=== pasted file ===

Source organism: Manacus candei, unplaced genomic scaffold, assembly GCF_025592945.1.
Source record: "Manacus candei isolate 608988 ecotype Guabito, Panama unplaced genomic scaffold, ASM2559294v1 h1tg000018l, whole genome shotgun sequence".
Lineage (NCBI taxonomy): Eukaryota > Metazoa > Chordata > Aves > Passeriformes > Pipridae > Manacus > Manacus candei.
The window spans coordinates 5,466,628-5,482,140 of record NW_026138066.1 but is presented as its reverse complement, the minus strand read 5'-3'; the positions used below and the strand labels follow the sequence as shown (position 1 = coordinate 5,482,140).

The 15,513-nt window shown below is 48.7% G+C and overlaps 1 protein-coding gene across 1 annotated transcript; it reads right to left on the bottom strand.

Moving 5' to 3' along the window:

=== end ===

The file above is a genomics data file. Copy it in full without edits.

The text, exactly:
Source organism: Manacus candei, unplaced genomic scaffold, assembly GCF_025592945.1.
Source record: "Manacus candei isolate 608988 ecotype Guabito, Panama unplaced genomic scaffold, ASM2559294v1 h1tg000018l, whole genome shotgun sequence".
Lineage (NCBI taxonomy): Eukaryota > Metazoa > Chordata > Aves > Passeriformes > Pipridae > Manacus > Manacus candei.
The window spans coordinates 5,466,628-5,482,140 of record NW_026138066.1 but is presented as its reverse complement, the minus strand read 5'-3'; the positions used below and the strand labels follow the sequence as shown (position 1 = coordinate 5,482,140).

The 15,513-nt window shown below is 48.7% G+C and overlaps 1 protein-coding gene across 1 annotated transcript; it reads right to left on the bottom strand.

Moving 5' to 3' along the window: